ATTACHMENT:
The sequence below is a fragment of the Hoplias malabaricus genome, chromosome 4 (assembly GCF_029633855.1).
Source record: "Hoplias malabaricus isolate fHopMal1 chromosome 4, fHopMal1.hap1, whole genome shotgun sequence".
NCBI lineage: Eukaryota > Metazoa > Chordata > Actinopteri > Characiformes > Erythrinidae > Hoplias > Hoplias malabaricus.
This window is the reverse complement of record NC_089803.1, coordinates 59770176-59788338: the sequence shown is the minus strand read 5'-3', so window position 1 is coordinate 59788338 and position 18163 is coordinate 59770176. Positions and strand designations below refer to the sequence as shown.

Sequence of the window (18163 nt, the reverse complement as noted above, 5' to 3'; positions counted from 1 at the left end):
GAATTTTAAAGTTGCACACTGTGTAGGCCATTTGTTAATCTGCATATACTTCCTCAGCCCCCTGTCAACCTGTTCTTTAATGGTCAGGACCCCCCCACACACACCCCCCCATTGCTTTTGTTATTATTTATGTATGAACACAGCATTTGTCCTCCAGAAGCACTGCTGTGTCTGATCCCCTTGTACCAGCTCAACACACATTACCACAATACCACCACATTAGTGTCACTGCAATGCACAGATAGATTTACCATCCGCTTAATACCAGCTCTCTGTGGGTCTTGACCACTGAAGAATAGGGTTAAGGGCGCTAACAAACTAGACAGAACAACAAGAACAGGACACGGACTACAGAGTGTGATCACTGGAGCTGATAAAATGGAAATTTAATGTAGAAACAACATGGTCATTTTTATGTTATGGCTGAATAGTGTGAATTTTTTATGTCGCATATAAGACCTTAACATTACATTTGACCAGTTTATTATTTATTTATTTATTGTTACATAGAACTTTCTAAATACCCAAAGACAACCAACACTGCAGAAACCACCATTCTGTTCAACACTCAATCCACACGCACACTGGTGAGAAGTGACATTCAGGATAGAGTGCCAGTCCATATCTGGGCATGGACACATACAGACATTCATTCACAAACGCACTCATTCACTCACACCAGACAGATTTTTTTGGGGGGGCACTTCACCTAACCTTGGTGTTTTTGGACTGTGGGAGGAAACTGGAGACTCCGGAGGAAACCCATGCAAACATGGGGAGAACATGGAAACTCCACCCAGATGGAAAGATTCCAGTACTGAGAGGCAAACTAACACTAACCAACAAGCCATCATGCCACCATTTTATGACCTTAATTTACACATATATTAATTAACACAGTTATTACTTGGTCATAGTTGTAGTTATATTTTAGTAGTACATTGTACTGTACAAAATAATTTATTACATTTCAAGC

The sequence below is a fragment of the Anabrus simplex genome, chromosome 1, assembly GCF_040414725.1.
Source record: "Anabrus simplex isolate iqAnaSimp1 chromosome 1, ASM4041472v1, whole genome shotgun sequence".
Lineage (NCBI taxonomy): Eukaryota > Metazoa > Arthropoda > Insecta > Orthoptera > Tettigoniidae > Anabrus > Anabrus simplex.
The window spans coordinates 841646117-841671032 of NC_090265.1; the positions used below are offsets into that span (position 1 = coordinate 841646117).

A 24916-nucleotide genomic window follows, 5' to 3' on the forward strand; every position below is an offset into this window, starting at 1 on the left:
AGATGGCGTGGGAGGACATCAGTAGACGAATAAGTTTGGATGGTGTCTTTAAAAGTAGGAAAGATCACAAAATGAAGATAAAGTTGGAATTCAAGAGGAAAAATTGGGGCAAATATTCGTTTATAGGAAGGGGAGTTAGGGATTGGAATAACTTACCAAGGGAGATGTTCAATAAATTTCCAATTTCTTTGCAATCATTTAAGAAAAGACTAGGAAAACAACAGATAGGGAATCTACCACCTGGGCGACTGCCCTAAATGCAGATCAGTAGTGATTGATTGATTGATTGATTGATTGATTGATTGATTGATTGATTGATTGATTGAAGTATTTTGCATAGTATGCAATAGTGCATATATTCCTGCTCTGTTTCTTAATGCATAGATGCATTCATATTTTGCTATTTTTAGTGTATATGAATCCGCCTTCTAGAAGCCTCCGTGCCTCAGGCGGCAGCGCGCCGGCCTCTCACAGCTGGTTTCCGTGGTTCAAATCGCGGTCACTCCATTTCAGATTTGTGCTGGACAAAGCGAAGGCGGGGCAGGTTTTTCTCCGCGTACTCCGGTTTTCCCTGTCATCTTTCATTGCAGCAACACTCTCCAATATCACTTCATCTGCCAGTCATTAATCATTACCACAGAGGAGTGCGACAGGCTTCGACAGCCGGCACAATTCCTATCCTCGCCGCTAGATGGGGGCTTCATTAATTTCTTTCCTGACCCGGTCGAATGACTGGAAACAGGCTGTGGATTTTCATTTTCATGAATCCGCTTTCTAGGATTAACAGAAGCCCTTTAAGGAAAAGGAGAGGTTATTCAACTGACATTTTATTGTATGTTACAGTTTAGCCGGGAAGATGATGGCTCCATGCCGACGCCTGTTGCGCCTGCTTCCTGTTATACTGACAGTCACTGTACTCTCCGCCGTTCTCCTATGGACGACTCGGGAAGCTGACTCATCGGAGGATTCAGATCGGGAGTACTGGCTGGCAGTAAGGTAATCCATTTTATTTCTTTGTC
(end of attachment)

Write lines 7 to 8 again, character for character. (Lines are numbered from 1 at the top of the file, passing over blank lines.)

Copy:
The sequence below is a fragment of the Anabrus simplex genome, chromosome 1, assembly GCF_040414725.1.
Source record: "Anabrus simplex isolate iqAnaSimp1 chromosome 1, ASM4041472v1, whole genome shotgun sequence".